Bifurcation is happening! Golf equipment rules to change to help YOU hit it further


It looks like bifurcation is finally happening and – surprise! – the R&A want average club golfers to see the benefit. But does the news create more questions than answers?

Amateurs and professionals using the same equipment may soon become a thing of the past after golf’s governing bodies announced updates to their distance insights report.

It is no secret the R&A and USGA are concerned about how far the ball goes at the top level of the sport, with the main concern being that iconic golf courses are becoming obsolete and that the cost and environmental impact of extending golf courses would have a long-term impact on the game.

Longer courses are more expensive to maintain, which would mean increases in membership and green fees in an already expensive game.

So, what do the governing bodies think is the solution?

Well, you’ll be pleased – and perhaps surprised – to hear they want us mere mortals to hit it further.

Yes, you read that correctly.

In fact, the R&A and USGA are looking at rule changes that would see the “removal of the MOI limit for recreational golfers”. This means there would be no restrictions on how forgiving a golf club can be, giving manufacturers free rein to produce innovative products make the game easier to play for the average player.

Touring pros, however, may not have it so easy. The suggestion has been made that for “elite competitions” there should be a “reduction of the allowable spring-like effect” and “changes to moment of inertia to enhance the reward of a central impact”.

This means driver faces that don’t flex as much, and therefore produce less ball speed, and less forgiving drivers which punish off-centre strikes more.

These would be enforced in the form of a local rule just used for elite competitions, so don’t worry about your Saturday morning fourball.

So what do we think? Elite amateur Hannah Holden, a +3 handicapper at Huddersfield, and club stalwart Steve Carroll, who plays off eight at York, have their say…

The elite amateur

“Where do ‘elite competitions’ begin and end? This latest guidance from the R&A and USGA says Model Local Rules could be used ‘for competitions involving the highest level of elite golfers’. Would this include elite amateurs? If I turn up to play in the R&A British Amateur, will I have to use different equipment to what I would put in play in a club medal? Would I have one handicap when using ‘elite’ rules and another for club competitions?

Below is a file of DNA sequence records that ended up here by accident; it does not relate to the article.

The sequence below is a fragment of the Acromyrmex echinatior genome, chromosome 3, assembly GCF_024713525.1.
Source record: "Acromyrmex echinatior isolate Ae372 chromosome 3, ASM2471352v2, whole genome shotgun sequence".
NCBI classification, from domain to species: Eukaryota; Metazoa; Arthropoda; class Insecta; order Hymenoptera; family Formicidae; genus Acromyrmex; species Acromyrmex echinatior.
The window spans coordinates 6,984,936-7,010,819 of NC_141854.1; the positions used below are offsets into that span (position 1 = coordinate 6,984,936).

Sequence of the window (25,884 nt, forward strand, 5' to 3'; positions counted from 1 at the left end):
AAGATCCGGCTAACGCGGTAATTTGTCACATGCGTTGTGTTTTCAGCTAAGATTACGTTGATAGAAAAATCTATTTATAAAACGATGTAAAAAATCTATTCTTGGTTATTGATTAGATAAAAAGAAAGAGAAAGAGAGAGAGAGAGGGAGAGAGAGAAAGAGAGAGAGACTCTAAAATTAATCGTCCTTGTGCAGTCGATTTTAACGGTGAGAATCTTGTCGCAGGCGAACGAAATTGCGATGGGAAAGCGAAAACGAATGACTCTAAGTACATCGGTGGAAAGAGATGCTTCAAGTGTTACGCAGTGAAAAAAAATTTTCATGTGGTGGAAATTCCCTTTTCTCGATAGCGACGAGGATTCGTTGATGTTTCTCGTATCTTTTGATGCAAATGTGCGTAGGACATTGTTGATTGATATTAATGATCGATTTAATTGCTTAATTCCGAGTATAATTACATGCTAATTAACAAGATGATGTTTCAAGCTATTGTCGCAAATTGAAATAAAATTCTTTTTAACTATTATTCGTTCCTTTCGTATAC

“The people who seem to win here are the bulk of club golfers who will reap the rewards of more forgiving and faster clubs. But what about the people in the middle?

“I worry how this will make the transition for players moving into the professional game. Players with their tour cards already have a significant advantage with more funding and tour experience. Add to this the newcomers having to adapt to playing with new equipment and it makes getting on tour an even bigger minefield.

“I fear this creates more questions than answers.”

The club golfer

“I’ve just looked up MOI and I’m still not sure I’m any the wiser. However, I did understand the bit where the R&A and USGA said eliminating the limit “could provide modest distance increases”. My ears pricked up rather quickly there.

“I’m sure I’m like any other club golfer. Want a driver that you could verifiably hit further? Yes, please.

“The distance debate that’s been going on at the top of the tree really doesn’t have any relevance for my game. I’m in no danger of outmuscling a course.

“Neither am I daft enough to think that if the MOI limit was ever removed at my level that I’d suddenly be able to get fitted for a new club and start launching it 300.

“But give me, say, five or even 10 more yards? Well, that could be one less iron for an approach. And I’m much better with a 7 than a 6.

“Would I hit more greens? Would I be able to reduce my handicap? That’s all speculation at this point. I’m pretty sure, though, it couldn’t hurt.”

On which side of the fence do you sit? Is bifurcation the answer? Let us know in the comments below, or you can join the conversation on Twitter and Facebook.

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